Its the same at work my friends: We are the ones working, not skating by, making it happen, putting the first things first, and getting it done. And if faceless Best Buy or WalMart or whoever else doesn't appreciate it, so be it. I appreciate it. And you can be sure that someone is watching and they appreciate it too. It might be that old bag who comes into Wallworld to get a tube of toothpaste and asks you a question and you answer her politely. It might be some slacker coming in to buy Madden 2006 for his Xbox at Best buy and you steer him to a similar game with cooler features. They see you, they dig you, they appreciate you.

Ok, money's important, I agree. I like my pay scale. But it's really the work that matters, because that is what we are born to be: useful.
Tribal Prophet
Andouille
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#43 Posted on 24.9.05 0210.56
Reposted on: 24.9.12 0211.03
    Originally posted by ges7184
    While it's nice that some people are willing to work for "pride", pride doesn't put any food on the table, nor does it buy you any time to be with your family. For many people, I don't think "pride" alone is enough incentive to bust your hump. And I'm not sure it is reasonable to expect it to be.


The thing with this is that you have to go back to high school. While it's good for giving you backgrounds in basic sciences/math/English, the main plus of high school isn't to actually learn anything that they teach you, it's to teach you how to learn for when you move on to whatever you learn after whether that's college, trade school, or Jim showing you how to put "Screw A into slot B" (keep it clean, guys).

Unfortunately, that's also the main thing that very few teachers will ever actually teach you. That leaves you with a majority of students bored out of their minds thinking "why the hell am I learning this? I'll never need algebra." and for the most part they're right. Then the problem hits when they fuck around through high school thinking "When I get to University, THEN I'll start studying". Well after 3 years of screwing around and getting by only because you're pushed through grade by grade, you get to University and guess what? You're unable to study properly. You can't focus, you can organize your time, and all you can think about when there's an assignment due the next week is "I'll do it in a few days, what's on TV..." You've conditioned yourself to screw around in academics, and no matter what you try, it's going to be almost impossible for you to change.

The same thing applies with jobs. You wouldn't believe the baggage that most people bring with them from their past jobs. NO ONE starts fresh. They all walk in with the expectation that whatever passed as "working" before will pass again, and expect me to live up to their level. Now, that goes both ways too, with some actually being hard working people, but mostly, it's the other way around. If you spend any deal of time thinking "This job sucks, so why should I bother for the pay that I'm getting?" you're only going to condition yourself to be one of those people that will always ask "What's in it for me" and slack off if you don't get the level of ass-kissing that you want to hear. First jobs aren't supposed to be careers, they're supposed to teach you how to work so that when you do get the kind of job that gives you the money/enjoyment that you want, you don't screw it up with pure incompetence. People think they've got the greatest job in the world because their boss doesn't give two shits about them and lets them sit on the stool all day ringing in CDs and DVDs while staring blankly at the wall, and they don't realize that every day they get more comfortable living down to that expectation, it's only going to limit what kind of bosses will put up with them in the future because that's the level of work that they will subconsciously limit THEMSELVES to.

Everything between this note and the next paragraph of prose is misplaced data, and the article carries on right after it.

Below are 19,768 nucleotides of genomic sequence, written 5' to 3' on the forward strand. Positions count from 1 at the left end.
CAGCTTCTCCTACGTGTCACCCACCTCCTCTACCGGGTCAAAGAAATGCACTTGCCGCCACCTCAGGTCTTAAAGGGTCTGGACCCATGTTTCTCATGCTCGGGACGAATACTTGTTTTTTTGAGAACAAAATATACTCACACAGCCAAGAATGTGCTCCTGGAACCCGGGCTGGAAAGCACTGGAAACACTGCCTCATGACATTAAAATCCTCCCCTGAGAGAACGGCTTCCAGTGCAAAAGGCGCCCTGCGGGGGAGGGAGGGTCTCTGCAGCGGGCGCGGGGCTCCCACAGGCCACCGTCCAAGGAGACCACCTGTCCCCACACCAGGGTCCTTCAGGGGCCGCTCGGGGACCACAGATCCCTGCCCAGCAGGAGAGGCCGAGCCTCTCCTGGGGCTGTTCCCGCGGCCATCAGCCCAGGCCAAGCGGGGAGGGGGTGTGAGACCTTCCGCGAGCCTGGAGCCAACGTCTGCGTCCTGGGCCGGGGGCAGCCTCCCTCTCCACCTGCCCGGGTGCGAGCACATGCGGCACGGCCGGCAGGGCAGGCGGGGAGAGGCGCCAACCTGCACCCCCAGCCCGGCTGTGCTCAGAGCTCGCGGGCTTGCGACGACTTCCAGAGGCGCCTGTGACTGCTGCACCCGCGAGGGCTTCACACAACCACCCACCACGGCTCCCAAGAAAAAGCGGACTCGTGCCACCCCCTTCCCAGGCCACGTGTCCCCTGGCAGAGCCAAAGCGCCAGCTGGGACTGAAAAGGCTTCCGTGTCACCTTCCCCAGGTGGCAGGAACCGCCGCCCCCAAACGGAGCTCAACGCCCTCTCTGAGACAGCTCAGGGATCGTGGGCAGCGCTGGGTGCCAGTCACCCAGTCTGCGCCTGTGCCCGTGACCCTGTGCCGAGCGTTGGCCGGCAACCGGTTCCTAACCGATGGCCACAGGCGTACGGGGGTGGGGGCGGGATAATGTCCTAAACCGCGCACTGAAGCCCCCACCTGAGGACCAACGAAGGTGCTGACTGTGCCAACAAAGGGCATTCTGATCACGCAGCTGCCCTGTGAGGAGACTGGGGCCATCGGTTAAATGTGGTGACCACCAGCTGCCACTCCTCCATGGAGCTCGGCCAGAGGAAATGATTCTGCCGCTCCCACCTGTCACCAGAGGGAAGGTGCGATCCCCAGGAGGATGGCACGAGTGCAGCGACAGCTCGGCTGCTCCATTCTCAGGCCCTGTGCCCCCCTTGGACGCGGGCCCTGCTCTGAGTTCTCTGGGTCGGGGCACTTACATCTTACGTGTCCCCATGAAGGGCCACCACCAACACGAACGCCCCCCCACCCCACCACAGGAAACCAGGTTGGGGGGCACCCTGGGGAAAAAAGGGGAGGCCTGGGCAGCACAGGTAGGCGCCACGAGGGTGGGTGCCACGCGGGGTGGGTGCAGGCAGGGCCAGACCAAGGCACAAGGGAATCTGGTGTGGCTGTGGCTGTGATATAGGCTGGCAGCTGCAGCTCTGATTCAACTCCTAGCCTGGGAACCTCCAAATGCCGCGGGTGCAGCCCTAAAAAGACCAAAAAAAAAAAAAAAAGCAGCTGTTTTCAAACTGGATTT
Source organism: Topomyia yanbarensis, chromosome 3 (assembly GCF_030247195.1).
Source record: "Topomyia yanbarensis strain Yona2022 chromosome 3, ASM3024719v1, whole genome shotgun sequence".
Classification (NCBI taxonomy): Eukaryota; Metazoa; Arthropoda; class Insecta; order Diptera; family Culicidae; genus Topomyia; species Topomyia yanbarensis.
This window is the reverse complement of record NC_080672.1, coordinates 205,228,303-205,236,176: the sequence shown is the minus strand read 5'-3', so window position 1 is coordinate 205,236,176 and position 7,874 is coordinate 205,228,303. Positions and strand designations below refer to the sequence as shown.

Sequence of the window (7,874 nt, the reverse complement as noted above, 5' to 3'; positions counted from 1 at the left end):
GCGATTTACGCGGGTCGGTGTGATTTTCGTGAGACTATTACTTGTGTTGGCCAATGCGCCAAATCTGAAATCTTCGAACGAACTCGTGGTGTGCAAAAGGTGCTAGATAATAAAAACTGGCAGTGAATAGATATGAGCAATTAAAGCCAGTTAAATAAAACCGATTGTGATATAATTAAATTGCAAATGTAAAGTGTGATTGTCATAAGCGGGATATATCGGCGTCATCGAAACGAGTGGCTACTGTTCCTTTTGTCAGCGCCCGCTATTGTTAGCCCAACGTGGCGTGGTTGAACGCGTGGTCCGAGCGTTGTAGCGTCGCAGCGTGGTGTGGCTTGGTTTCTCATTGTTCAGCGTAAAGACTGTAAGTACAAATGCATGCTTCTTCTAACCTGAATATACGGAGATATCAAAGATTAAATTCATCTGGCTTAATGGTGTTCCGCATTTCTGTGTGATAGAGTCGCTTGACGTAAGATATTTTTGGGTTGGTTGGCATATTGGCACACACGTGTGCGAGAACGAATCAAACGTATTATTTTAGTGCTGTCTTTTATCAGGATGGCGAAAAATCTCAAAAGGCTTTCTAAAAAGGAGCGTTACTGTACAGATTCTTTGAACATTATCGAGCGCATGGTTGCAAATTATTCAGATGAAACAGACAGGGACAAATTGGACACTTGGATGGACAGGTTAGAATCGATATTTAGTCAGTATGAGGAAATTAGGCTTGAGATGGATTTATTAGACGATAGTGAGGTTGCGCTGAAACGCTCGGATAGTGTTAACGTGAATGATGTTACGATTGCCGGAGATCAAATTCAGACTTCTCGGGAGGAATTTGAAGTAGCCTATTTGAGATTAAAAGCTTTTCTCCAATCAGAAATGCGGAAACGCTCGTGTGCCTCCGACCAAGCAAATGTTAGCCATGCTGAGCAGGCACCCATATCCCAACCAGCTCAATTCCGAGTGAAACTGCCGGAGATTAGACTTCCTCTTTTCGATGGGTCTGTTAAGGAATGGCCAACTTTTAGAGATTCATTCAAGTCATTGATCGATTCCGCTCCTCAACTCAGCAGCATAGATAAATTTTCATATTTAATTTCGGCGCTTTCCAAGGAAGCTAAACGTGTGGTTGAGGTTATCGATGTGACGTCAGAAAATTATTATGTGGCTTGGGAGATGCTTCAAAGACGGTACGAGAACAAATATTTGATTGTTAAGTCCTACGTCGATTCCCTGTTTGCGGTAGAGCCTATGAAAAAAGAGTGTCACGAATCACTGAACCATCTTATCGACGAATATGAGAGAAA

The most common argument I hear from people that take no pride in themselves is "If they paid me more, I'd work harder". That's bullshit. There's a reason why when you go to a restaurant, you don't tip the waiter BEFORE the meal thinking "I'll give him a tip NOW so that he does a good job". The work part comes first. As long as the boss isn't screwing everyone over, you get paid based on the quality of work you bring to the job. It's become the excuse that more and more people like to give to explain why they shouldn't be ashamed of themselves.


Tribal Prophet